From TERRIE’S TAKE Issue No. 759 – by Terrie Lloyd
Those of us living in Japan with kids have since the March 12th, 2011 explosion of the Fukushima Daiichi Unit 1 nuclear reactor, been feeling uneasy about the safety of our food supply. Reading back through issues of Terrie’s Take in 2011, you can see frequent mentions about radiation levels, where to buy safe vegetables online, and avoiding Honshu-based milk that may have been contaminated by deliberate mixing by major dairy suppliers. It was all very worrying.
The problems at Fukushima are still not resolved, and although we are now more than half way through the transfer of the spent fuel rods at building 4, this is not really a meaningful milestone, in that this reactor was already shut down before the earthquake and tsunami occurred. Instead, the real problems are with the other 3 reactors, which melted down, exploded, continue to hemorrhage radiation on a daily basis, and which may take decades if not hundreds of years to bring under control.
So is our food supply still at risk?
Last week, significantly, the Singapore government announced that with a few exceptions, the restrictions on food being imported from Japan are being lifted. The Singaporeans appear to be making a scientifically based decision that we think gives a qualified green light to Fukushima produce. Basically they are saying that fruit, vegetables, dairy products, meat, eggs and green tea products from the previously affected regions of Chiba, Ibaraki, Gunma, Kanagawa, Saitama, Shizuoka, Tochigi, and Tokyo are now safe and don’t need pre-export testing. You’ll note that Fukushima is not on this 100% safe list, yet, but seems to be in a “slightly less safe” category on its own. The announcement wasn’t clear how Fukushima was being demarcated, other than the indication that the total ban on Fukushima products is being lifted.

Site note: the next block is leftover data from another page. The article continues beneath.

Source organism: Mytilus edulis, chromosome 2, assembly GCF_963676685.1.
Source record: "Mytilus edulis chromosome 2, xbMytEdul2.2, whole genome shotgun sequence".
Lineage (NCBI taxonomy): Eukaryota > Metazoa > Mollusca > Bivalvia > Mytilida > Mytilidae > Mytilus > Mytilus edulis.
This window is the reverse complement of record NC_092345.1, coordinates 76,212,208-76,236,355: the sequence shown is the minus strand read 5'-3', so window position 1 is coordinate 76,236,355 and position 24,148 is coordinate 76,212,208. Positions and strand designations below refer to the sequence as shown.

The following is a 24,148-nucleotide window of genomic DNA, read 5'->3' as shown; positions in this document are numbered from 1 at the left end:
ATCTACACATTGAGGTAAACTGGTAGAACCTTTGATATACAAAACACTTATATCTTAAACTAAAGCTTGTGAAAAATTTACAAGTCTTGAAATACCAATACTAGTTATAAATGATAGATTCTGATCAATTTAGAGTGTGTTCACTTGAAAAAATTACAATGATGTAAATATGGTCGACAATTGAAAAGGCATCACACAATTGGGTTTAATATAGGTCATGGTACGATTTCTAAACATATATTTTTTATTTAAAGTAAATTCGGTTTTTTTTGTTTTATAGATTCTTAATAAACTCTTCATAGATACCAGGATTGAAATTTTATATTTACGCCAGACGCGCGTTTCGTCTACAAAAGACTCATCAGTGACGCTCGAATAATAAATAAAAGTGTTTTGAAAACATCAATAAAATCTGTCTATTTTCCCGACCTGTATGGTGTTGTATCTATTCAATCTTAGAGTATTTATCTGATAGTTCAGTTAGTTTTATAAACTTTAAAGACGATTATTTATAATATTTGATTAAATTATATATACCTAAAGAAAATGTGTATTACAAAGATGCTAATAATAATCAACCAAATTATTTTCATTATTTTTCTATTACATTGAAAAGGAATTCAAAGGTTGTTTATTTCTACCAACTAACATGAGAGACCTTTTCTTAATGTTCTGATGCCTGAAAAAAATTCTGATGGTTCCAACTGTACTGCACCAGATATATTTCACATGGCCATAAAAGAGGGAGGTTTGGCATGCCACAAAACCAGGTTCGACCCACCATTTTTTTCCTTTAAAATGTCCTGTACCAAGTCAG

What was clear, though, is the produce types and sources still on the pre-testing and banned lists. Seafood and forest products sourced from Ibaraki, Tochigi, and Gunma will still need pre-export testing. Seafood, agricultural products, and forest-related products from the Fukushima control zones and some other areas will be banned completely.
We think this is a fair assessment of what is safe and what is not,and recommend that you modify your shopping accordingly. In particular, we’d still stay well away from any seafood caught in and around Fukushima.
One thing that the 3/11 disaster has done, is to accelerate public awareness of food security and safety. Japan’s concerns include food continuity (e.g., supply interruptions caused by natural disasters and global warming), food contamination such as pesticides in products from China, GMO products from the USA, local radiation and contamination problems, and the lack of interest by young people in farming.
Of these issues, the government appears to be taking care of the farmer decline by moving towards legislation that will allow corporations to own farm land. This may take a few years, but given that the average age of farmers is now 70 and there are only 420,000 full-time farmers left, it’s only a matter of time before reality overtakes politics.